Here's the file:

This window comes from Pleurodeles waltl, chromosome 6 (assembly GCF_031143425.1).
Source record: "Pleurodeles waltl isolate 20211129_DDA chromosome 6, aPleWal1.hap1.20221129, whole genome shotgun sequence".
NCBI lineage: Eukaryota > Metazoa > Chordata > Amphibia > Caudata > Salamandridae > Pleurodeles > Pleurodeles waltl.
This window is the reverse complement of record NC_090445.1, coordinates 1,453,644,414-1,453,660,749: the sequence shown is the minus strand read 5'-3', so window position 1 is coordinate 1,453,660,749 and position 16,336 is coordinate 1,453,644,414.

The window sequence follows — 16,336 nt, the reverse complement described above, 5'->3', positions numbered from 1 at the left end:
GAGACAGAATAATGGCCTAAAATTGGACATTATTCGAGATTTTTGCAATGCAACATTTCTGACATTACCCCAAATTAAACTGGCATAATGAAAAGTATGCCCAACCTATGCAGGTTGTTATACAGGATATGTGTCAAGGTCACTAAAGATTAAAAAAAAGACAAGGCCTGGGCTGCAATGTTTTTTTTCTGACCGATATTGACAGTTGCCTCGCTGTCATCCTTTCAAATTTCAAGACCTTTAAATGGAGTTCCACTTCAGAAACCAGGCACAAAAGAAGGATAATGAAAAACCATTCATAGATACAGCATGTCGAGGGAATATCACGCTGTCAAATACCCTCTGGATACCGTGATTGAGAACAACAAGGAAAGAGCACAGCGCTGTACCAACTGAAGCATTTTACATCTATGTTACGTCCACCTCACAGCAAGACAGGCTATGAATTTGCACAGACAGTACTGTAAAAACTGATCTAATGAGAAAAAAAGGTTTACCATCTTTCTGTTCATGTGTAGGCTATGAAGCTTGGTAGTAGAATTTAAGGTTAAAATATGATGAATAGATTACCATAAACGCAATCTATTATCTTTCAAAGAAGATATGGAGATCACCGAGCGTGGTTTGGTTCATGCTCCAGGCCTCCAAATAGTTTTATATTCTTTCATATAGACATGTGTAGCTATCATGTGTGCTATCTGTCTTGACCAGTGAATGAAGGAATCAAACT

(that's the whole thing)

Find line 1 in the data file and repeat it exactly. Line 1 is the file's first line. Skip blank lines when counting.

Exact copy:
This window comes from Pleurodeles waltl, chromosome 6 (assembly GCF_031143425.1).